“Na na na na, hey hey, goodbye!” to the royals.

It is a catchy tune: Na na na, na, hey hey, goodbye.* It is a fitting goodbye to the young royals who dropped by on their way to honeymooning with the Americans.  Many thought they were here to shore up the stumbling British monarchy in Canada.  If that was why they were here, they failed.

They are obviously a very nice young couple.  The fact of his parentage aside, they deserved to be treated as any young couple wanting to see some of this wonderful country.  They were polite, gracious and willing, they could not be better ambassadors for the family trust back home in England.

But, no matter how the news media gushed over them (if you can countenance CTV’s Lloyd Robertson gushing), they failed.  They brought nothing with them but their well-scrubbed looks and smiles.  They took nothing away with them but fleeting memories of their whirlwind tour.

The gullible among us think this prince and his princess are part of a fairy tale wherein they live in some far away castle as the next king and queen.  They are not.  To the chagrin of royal watchers, the present Queen is not waiting for her eldest son to die before her.  Nor is it appropriate to assume that Charles will graciously abdicate in favour of his oldest son.  That might only happen over Camilla’s dead body.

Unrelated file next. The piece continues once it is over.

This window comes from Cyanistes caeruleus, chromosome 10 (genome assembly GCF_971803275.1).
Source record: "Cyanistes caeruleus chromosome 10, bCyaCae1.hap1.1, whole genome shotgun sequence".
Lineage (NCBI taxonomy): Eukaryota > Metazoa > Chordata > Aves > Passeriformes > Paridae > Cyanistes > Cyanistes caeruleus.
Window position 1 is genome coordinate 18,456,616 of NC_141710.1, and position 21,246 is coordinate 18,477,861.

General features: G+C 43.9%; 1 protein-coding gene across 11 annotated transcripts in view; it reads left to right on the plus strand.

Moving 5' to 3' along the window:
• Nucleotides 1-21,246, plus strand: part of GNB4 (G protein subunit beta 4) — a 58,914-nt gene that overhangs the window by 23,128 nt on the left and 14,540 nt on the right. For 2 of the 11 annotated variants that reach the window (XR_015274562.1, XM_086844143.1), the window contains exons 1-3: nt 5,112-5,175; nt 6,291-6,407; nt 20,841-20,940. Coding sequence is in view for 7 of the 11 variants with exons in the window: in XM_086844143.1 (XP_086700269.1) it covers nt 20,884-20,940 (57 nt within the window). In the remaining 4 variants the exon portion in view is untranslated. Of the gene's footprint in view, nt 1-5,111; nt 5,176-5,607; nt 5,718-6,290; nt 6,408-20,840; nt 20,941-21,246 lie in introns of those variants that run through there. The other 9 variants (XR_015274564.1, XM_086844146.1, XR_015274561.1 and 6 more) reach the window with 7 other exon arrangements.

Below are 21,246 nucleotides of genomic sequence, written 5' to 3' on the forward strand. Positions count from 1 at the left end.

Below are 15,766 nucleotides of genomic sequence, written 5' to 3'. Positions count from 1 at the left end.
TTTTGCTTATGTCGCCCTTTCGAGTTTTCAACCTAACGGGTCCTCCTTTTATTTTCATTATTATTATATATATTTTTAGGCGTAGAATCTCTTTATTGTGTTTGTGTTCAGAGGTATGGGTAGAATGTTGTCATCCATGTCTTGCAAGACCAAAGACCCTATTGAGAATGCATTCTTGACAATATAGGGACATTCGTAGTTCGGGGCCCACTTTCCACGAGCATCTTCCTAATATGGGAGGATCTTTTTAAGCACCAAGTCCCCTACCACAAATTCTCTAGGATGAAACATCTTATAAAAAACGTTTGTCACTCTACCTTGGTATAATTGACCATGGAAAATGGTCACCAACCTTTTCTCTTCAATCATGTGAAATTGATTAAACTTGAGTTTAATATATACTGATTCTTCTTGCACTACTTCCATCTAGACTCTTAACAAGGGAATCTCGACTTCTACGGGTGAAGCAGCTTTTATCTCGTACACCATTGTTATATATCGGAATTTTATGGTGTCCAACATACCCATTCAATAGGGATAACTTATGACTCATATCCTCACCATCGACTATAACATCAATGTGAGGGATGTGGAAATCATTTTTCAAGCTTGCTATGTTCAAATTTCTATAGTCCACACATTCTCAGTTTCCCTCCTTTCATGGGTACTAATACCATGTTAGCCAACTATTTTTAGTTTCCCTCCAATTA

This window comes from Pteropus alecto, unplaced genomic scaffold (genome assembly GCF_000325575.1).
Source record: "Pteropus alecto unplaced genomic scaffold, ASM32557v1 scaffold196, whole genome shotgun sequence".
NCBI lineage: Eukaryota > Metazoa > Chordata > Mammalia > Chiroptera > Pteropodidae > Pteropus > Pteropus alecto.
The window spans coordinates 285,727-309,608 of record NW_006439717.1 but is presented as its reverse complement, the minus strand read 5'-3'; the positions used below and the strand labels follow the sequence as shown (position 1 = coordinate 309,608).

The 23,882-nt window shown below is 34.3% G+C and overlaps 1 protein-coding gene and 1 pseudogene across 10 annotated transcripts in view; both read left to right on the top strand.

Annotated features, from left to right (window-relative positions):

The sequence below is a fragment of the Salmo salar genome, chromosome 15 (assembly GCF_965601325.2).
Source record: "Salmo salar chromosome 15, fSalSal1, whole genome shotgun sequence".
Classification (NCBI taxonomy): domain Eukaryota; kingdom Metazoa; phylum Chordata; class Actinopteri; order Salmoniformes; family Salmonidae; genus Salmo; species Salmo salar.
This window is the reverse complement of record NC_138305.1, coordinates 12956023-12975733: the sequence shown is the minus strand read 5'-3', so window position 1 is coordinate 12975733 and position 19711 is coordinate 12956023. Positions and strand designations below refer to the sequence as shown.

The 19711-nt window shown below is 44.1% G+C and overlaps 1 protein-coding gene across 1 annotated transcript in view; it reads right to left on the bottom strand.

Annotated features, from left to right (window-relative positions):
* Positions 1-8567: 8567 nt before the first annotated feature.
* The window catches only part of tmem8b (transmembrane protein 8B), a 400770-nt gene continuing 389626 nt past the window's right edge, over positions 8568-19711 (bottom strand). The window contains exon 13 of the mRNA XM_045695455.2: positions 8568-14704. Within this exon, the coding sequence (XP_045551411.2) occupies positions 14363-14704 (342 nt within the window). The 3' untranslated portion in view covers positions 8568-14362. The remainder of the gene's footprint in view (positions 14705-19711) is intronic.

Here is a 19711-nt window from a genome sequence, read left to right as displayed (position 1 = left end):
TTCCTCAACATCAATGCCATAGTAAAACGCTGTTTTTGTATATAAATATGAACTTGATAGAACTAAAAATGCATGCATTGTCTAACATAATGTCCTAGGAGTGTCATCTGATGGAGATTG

It is to be regretted that some anti-monarchists in Quebec went out of their way to give the young couple the finger.  That was unnecessary and rude.  There is a solid body of opinion in Canada that we are long overdue to eliminate the monarchy from our country, coins and our $20 bills.  “The Queen, in the right of Canada” is antiquated and long out of style.  It is hardly pertinent to the majority of Canadians.

But you should not initiate an orderly change by assuming the monarchy does not exist.  How we replace the monarchy is the question that needs to be studied.  And it needs to be studied, openly and carefully by a constitutional conference in which all Canadians can have their say.

The people representing us at a constitutional conference need to be elected to that role.  Two or three people per federal electoral district might be logical.  They will need time.  It will not be cheap.  It is necessary.  When they are through deliberating, there will need to be a referendum so that all Canadians will have their say.  It is only at the completion of this that we will or will not rid ourselves of the encumbrance of England’s royals.

-30-

* The copyright for this song is confused because of the different arrangements and lyrics used by the various groups of artists who have recorded it.  We apologize for not being able to recognize the musicians and lyricists.

Complaints, comments, criticisms and compliments can be sent to  peter@lowry.me

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